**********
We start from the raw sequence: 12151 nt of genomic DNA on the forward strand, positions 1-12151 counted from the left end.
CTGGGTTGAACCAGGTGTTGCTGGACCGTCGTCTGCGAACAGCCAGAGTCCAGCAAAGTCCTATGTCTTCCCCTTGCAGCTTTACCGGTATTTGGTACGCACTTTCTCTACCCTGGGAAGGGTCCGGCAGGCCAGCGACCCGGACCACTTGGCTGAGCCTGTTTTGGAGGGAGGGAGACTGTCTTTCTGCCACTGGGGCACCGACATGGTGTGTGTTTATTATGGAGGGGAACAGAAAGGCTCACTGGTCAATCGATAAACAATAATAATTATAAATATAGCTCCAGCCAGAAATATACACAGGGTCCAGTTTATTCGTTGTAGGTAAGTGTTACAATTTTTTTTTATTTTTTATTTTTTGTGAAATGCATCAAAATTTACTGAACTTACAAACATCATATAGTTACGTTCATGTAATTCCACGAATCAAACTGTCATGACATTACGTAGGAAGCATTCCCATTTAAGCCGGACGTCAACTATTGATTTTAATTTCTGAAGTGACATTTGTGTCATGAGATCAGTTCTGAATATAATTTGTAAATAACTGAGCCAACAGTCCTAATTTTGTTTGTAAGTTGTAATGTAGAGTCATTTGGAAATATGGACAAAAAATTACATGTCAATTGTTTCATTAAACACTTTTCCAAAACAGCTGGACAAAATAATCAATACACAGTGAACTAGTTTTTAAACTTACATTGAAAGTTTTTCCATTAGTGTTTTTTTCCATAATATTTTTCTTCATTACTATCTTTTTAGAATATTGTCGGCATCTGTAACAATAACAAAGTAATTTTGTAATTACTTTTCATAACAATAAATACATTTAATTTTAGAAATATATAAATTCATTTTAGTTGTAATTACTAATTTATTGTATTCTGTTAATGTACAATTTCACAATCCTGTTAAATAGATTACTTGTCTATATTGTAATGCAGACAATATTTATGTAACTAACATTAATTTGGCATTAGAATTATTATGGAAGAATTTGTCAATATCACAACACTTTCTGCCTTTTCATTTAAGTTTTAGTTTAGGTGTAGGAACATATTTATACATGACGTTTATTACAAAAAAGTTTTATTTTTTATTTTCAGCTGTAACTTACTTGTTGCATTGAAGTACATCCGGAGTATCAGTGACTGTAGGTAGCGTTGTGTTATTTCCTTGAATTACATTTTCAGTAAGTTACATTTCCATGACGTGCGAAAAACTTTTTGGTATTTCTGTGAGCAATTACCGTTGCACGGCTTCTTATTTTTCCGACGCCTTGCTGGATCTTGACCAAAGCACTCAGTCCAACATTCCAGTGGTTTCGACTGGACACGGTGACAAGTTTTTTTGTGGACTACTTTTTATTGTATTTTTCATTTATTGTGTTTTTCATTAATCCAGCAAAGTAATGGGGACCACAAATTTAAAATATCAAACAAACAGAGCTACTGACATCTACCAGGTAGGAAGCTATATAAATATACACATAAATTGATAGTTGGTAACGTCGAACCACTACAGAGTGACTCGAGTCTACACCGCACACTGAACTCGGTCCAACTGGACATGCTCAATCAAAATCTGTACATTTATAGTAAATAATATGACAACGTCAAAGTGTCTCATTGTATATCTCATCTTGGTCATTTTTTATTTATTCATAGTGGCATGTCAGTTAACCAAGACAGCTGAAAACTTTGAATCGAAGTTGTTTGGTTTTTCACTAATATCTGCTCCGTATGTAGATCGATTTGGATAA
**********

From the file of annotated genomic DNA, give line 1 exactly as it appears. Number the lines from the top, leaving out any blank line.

We start from the raw sequence: 12151 nt of genomic DNA on the forward strand, positions 1-12151 counted from the left end.